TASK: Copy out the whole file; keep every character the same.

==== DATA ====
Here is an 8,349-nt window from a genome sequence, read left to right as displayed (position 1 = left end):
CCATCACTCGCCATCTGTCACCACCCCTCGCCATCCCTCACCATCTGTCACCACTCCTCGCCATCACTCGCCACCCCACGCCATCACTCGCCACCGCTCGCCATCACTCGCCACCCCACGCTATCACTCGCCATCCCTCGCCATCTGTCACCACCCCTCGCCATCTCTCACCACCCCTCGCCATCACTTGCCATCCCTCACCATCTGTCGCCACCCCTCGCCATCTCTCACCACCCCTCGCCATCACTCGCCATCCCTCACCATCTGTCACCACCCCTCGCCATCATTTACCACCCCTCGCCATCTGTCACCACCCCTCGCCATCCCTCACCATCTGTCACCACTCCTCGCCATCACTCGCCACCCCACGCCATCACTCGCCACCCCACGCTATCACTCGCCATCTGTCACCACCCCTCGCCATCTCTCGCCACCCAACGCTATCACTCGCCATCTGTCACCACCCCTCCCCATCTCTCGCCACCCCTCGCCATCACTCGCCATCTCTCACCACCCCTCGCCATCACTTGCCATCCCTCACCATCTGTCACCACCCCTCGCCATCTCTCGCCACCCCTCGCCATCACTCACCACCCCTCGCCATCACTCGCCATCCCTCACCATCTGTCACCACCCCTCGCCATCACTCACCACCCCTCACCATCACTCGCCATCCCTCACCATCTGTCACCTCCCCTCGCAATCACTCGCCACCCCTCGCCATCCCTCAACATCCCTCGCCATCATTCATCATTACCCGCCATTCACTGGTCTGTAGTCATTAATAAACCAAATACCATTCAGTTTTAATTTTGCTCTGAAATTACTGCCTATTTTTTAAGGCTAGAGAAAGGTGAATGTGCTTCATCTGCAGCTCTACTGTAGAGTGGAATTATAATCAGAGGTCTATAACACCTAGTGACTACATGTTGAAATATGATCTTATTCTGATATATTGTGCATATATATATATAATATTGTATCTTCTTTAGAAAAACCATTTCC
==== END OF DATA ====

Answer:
Here is an 8,349-nt window from a genome sequence, read left to right as displayed (position 1 = left end):
CCATCACTCGCCATCTGTCACCACCCCTCGCCATCCCTCACCATCTGTCACCACTCCTCGCCATCACTCGCCACCCCACGCCATCACTCGCCACCGCTCGCCATCACTCGCCACCCCACGCTATCACTCGCCATCCCTCGCCATCTGTCACCACCCCTCGCCATCTCTCACCACCCCTCGCCATCACTTGCCATCCCTCACCATCTGTCGCCACCCCTCGCCATCTCTCACCACCCCTCGCCATCACTCGCCATCCCTCACCATCTGTCACCACCCCTCGCCATCATTTACCACCCCTCGCCATCTGTCACCACCCCTCGCCATCCCTCACCATCTGTCACCACTCCTCGCCATCACTCGCCACCCCACGCCATCACTCGCCACCCCACGCTATCACTCGCCATCTGTCACCACCCCTCGCCATCTCTCGCCACCCAACGCTATCACTCGCCATCTGTCACCACCCCTCCCCATCTCTCGCCACCCCTCGCCATCACTCGCCATCTCTCACCACCCCTCGCCATCACTTGCCATCCCTCACCATCTGTCACCACCCCTCGCCATCTCTCGCCACCCCTCGCCATCACTCACCACCCCTCGCCATCACTCGCCATCCCTCACCATCTGTCACCACCCCTCGCCATCACTCACCACCCCTCACCATCACTCGCCATCCCTCACCATCTGTCACCTCCCCTCGCAATCACTCGCCACCCCTCGCCATCCCTCAACATCCCTCGCCATCATTCATCATTACCCGCCATTCACTGGTCTGTAGTCATTAATAAACCAAATACCATTCAGTTTTAATTTTGCTCTGAAATTACTGCCTATTTTTTAAGGCTAGAGAAAGGTGAATGTGCTTCATCTGCAGCTCTACTGTAGAGTGGAATTATAATCAGAGGTCTATAACACCTAGTGACTACATGTTGAAATATGATCTTATTCTGATATATTGTGCATATATATATATAATATTGTATCTTCTTTAGAAAAACCATTTCC